Bulk-X has been specifically developed to combat filamentous build-up in biological wastewater treatment facilities which can impact on long term plant performance and effectiveness. According to the company, Bulk-X is a safe, fast acting and easy-to-handle formulated alternative to sodium hypochlorite featuring added trace metals. The product is designed to penetrate cells and destroy persistent filaments quickly and effectively to prevent the excessive build-up of filamentous bulking and reduce costly plant downtime.
Qatar upgrades carbon systems
US provider of biological odour and emission control solutions, BioAir Solutions, has now installed a demonstration unit of its EcoFilter system to Qatar's Ministry of Works, Ashghal. The company's EcoFilter system has been supplied and was tested last year as a replacement for an activated carbon unit at this station.
BioAir's EcoFilter technology is capable of handling H2S concentrations in excess of 500 ppmv while achieving removal efficiencies of greater than 99.5%. In addition, BioAir said its EcoFilter functions continuously without the need to remove or replace the media. Thus, the operating costs are said to be "negligible compared to the activated carbon systems".
BioAir's proprietary EcoBase media operates without discharging any environmentally harmful by-products. It uses what the company called a "safe, biological process to consume the odour without the use of hazardous chemicals".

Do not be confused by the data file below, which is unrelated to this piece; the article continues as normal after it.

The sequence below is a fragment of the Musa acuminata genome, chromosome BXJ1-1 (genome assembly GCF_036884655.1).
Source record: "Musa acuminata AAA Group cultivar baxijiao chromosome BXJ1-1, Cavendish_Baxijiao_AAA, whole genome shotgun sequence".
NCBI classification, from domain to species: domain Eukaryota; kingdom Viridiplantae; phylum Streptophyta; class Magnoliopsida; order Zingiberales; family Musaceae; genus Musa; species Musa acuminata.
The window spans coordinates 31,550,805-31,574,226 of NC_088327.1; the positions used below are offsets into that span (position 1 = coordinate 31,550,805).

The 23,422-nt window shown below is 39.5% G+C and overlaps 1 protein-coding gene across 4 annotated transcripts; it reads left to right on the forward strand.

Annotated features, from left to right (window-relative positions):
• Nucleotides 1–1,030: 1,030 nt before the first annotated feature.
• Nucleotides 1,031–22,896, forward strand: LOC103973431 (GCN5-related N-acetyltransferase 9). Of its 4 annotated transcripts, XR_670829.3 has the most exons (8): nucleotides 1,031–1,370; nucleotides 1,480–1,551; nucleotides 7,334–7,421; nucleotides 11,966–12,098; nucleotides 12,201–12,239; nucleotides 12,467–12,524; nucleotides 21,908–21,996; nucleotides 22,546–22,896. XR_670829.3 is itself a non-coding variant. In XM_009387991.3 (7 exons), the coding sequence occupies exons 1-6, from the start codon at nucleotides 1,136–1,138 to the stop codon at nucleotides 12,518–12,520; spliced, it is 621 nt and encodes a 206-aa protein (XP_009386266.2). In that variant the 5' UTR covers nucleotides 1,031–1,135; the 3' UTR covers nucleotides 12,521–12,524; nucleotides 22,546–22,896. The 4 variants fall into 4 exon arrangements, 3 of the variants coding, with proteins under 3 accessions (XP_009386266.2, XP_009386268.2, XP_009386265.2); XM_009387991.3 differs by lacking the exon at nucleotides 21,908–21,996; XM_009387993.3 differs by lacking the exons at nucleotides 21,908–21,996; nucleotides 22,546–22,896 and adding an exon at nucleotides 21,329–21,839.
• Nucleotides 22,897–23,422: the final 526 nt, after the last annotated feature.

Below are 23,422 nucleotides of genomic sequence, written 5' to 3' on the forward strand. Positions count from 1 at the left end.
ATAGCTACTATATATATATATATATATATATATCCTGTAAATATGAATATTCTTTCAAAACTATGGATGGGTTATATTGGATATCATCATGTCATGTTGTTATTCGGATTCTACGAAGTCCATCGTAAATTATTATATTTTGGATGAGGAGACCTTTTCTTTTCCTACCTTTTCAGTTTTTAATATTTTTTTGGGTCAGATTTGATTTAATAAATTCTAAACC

Ashghal is responsible for operating more than 150 pumping stations that handle the transport of sewage to the city's wastewater treatment facilities in the capital city of Doha. Each of these pumping stations is a potential source of odour. Due to the hot weather (up to 55°C in summer) and many kilometers of sewer lines, the H2S and organic odor concentrations at these pumping stations are normally very high (exceeding 500 ppmv H2S), said the company.
BioAid said: "Currently, most of the pumping stations in Doha use activated carbon to remove odours. Because of the high concentrations of H2S, the carbon quickly is "used up" and must be replaced. This has many negative impacts for Ashghal. Replacing the carbon is both labor intensive and costly for the utility. Proper disposal of the spent carbon is expensive because it cannot be landfilled. And, when the carbon in a system has been "used up," the odour problem immediately returns. This makes maintenance of these systems a laborious and expensive task."
A particularly difficult pumping station is said to have been selected by both Ashghal and BioAir Solutions as the demonstration site. A single EF52 will replace an activated carbon unit at this station. This carbon unit has often been overcome by the high H2S loadings at this pump station resulting in frequent odor complaints. It is hoped the EF52 will demonstrate its ability to eliminate this problem with little need for operator attention. www.bioairsolutions.com